Skiing on the face of it is not the worst sport in terms of environmental impact. Sure, creating the gear and apparel needed to ski is not without its negatives, but beyond driving to a hill or mountain, skiing can be pretty benign. Hiking up and skiing down impacts snow and perhaps a bit of the flora and fauna beneath, but it’s pretty much surface impact. That no longer holds true when you introduce a development to the picture: cutting trails for runs, building roads for access, and buildings for various uses. Mega-resorts are extremely impactful on the environment, especially when sited in otherwise untrammeled natural environments.
Patagonia’s latest environmental campaign and film project, Jumbo Wild, is a documentary film by Sweetgrass Productions. Going back decades now, this is the classic story of the battle between nature, personal experience, and development of virgin territory. To the Ktunaxa Nation, who have lived in the area for countless generations, the Jumbo Valley is known as Qat’muk, home of the grizzly bear spirit. An important grizzly bear migration corridor, it connects two of the few remaining habitats supporting grizzlies in North America, making it vital that development not occur. As a member of the Ktunaxa Nation (who are adamantly against the project) states in the movie: “Our no should be heard.”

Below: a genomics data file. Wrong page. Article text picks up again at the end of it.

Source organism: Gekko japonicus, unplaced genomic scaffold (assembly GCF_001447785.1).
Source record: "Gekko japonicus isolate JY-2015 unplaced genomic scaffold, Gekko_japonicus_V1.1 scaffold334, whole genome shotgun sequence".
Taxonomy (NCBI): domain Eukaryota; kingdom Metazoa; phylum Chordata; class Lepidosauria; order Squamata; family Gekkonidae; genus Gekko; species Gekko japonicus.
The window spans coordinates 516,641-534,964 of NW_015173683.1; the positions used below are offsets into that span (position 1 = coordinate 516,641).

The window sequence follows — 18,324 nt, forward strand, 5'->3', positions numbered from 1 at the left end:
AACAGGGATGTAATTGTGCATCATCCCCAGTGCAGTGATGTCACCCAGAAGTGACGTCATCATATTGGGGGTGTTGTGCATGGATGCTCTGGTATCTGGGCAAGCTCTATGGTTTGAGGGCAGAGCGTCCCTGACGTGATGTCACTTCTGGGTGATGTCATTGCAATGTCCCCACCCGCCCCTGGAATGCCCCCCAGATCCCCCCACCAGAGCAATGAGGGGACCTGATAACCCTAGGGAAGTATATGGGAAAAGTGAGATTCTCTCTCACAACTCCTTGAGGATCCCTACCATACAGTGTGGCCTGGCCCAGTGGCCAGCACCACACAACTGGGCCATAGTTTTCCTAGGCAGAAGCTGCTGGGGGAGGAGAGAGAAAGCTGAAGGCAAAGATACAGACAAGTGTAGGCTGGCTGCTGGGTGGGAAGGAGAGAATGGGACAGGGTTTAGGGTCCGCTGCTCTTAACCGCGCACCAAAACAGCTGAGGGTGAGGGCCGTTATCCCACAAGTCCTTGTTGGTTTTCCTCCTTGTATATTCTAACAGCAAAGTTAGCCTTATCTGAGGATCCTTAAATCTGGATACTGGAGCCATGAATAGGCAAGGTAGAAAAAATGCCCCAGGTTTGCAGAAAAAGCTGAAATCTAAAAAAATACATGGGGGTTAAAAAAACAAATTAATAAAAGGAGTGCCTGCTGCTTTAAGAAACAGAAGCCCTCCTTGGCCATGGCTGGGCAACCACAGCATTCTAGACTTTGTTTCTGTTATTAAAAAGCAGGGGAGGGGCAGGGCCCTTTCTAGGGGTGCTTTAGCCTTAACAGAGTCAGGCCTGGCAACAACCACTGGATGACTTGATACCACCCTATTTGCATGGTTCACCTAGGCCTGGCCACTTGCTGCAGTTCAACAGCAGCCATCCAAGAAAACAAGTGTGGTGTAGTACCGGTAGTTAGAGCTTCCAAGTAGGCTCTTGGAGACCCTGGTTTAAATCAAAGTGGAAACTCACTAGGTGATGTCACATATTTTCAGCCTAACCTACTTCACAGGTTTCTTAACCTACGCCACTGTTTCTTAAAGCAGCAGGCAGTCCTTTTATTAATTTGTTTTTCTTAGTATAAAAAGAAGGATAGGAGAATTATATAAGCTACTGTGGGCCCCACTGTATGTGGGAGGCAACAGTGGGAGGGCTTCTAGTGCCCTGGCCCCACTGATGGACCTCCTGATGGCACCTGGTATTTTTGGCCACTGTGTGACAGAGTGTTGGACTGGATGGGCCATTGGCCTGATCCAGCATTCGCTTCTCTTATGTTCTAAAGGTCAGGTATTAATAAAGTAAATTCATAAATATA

Jumbo Wild: The Movement (Preview Featurette) Video
The eight-minute Jumbo Wild featurette, gives a glimpse of the fight to protect the Jumbo Valley. The full, feature-length documentary-style film, which offers an hour-long view of the story, will be on tour throughout North America from October 6 through November 2, 2015. It will be available for purchase on Vimeo and iTunes starting December 11, with all proceeds benefitting Wildsight (advocates for permanent protection for the Jumbo Valley).
As someone who lives in an overly developed area of our country, I think it’s imperative that we support the fight against continued development in undisturbed areas. We can limit the development to areas that are already despoiled and work on returning even those to a more natural and healthy state. Local residents should be heard on whether projects like this should move forward. I my opinion, developments like these often benefit very few, usually the developer and sometimes (temporarily), local governments, who appreciate the jobs and taxes the projects bring. Even more important, we owe it to the animals, such as the grizzly, to give them a fighting chance at survival – keeping these corridors open is vital for their continued existence.
More information is available through Patagonia.
[Also check out the book review Trespassing Across America.]